In California, if the facts of a defendant’s case show that the conditions for enhancement are present, then the punishment for the crime is increased by a number of additional years in state prison or jail. Again, this extra period of time is additional to the time imposed for the base crime. Also, the time to which a perpetrator is sentenced for an enhancement must be served consecutively to the time served for the base crime.
In California, the extra time a perpetrator faces ranges from one year to life, depending on the following factors:
- The type of firearm or weapon used;
- Whether it was the perpetrator or another person involved with the crime who used the gun,
- Whether the perpetrator used the gun or simply had it in their possession;
- The nature of the underlying felony offense, and
- The person’s criminal history.
In California a person, however, even if not a gang member, who commits a felony for the benefit of a gang can get a mandatory prison sentence that is in addition to the sentence imposed for an underlying felony conviction.
A person’s criminal sentence may be enhanced if they are convicted of a crime in Texas under the following circumstances:
- If the person has have any prior convictions for either felonies or misdemeanors, this can justify enhancement of a sentence;
- If the person is a habitual offender, that is, they have two or more prior felony convictions, they are likely to receive an enhanced sentence;
- If the person used a weapon in the commission of the crime; in many cases, even the mere possession of a weapon can qualify the person for enhanced penalties;
- If the person committed drug crimes in certain locations, such as in a school zone or on a playground, this can result in an enhanced sentence;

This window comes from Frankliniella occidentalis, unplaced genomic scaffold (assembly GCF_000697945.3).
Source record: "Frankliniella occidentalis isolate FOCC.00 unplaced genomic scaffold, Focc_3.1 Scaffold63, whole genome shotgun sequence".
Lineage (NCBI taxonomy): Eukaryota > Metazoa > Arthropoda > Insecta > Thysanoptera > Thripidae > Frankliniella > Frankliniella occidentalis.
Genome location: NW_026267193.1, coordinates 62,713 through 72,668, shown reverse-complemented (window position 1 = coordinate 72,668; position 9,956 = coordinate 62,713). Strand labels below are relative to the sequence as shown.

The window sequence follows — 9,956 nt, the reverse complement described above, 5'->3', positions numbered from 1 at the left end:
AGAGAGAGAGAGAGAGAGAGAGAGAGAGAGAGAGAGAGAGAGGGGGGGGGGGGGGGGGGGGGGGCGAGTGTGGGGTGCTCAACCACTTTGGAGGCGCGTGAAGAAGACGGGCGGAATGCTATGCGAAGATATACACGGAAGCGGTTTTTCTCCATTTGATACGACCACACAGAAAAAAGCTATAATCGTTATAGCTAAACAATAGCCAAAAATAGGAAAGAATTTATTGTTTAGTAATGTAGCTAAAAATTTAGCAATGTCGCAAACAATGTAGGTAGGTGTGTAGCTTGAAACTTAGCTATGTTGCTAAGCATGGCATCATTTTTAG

- If the victim was a minor, primarily if the crime was violent or a sex crime, this can be the basis for enhancement.
How Can a Sentence Enhancement Be Challenged?
A sentence enhancement can be challenged at a defendant’s sentencing hearing or on appeal of the conviction In both cases, in order to challenge a sentence enhancement, a person must investigate the sentencing schedules for the crime with which they are charged. Schedules are legal outlines showing the sentences, or punishments, that are assigned to the various kinds of crimes. There are federal schedules for federal crimes and state schedules for state crimes. Each state has its own schedule. The schedules in some, but not all, states are based on federal schedules.
A defendant should be aware that if they plead guilty to a criminal charge on the basis of a plea agreement, they may in the agreement give up their right to appeal the charge and the sentence as well, so this is something a defendant and their attorney would want to consider at the time of agreeing to any plea deal offered by the prosecution..
When challenging a sentence on appeal, a person would need to obtain the sentencing minutes from the judge. Sometimes, when the judge imposes a specific sentence, the judge may have been unfamiliar with the sentencing provisions or may have misunderstood the sentencing law. This can result in either too much or too little time being assigned. If a crime did not involve violence, there may be an improved chance of having a sentence enhancement stricken from a sentence on appeal.
Having a lawyer represent a person at their sentencing hearing before the person is sentenced is always a good idea. An experienced criminal defense lawyer is aware of the possibility of sentencing enhancements and is prepared to defend against them. First of all, the lawyer should know what the possible sentence enhancement would be and what facts justify an enhancement for the crime with which their client is charged.
It might be possible to mount a defense against the facts that justify the enhancement, i.e. showing that the facts to justify an enhancement are not present in a particular case. And a lawyer can present arguments on a defendant’s behalf at their sentencing hearing. A lawyer might be able to argue facts that would justify a showing of leniency from the sentencing judge.
Do I Need a Criminal Defense Attorney?
Most people who have been charged with a crime may not be aware of the pitfalls of the sentencing process. A qualified criminal defense lawyer has the expertise and knowledge to be able to obtain the necessary documents and formulate the best possible arguments regarding preventing or reversing sentence enhancements.